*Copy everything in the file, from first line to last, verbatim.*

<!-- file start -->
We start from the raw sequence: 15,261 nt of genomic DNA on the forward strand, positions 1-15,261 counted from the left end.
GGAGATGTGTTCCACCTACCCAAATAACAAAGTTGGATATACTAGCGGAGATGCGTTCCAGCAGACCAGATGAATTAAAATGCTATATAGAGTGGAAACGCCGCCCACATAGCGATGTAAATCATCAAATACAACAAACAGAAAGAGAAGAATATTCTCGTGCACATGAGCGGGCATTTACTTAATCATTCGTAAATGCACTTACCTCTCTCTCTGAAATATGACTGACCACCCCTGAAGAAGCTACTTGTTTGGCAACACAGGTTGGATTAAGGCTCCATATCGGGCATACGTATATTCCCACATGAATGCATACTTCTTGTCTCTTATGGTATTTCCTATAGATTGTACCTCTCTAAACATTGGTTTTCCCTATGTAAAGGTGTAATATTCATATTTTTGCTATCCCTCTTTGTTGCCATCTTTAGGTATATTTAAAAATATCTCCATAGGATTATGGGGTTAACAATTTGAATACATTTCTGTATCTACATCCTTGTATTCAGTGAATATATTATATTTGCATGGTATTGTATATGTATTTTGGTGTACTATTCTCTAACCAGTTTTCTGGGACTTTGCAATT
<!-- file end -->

We start from the raw sequence: 15,261 nt of genomic DNA on the forward strand, positions 1-15,261 counted from the left end.
GGAGATGTGTTCCACCTACCCAAATAACAAAGTTGGATATACTAGCGGAGATGCGTTCCAGCAGACCAGATGAATTAAAATGCTATATAGAGTGGAAACGCCGCCCACATAGCGATGTAAATCATCAAATACAACAAACAGAAAGAGAAGAATATTCTCGTGCACATGAGCGGGCATTTACTTAATCATTCGTAAATGCACTTACCTCTCTCTCTGAAATATGACTGACCACCCCTGAAGAAGCTACTTGTTTGGCAACACAGGTTGGATTAAGGCTCCATATCGGGCATACGTATATTCCCACATGAATGCATACTTCTTGTCTCTTATGGTATTTCCTATAGATTGTACCTCTCTAAACATTGGTTTTCCCTATGTAAAGGTGTAATATTCATATTTTTGCTATCCCTCTTTGTTGCCATCTTTAGGTATATTTAAAAATATCTCCATAGGATTATGGGGTTAACAATTTGAATACATTTCTGTATCTACATCCTTGTATTCAGTGAATATATTATATTTGCATGGTATTGTATATGTATTTTGGTGTACTATTCTCTAACCAGTTTTCTGGGACTTTGCAATT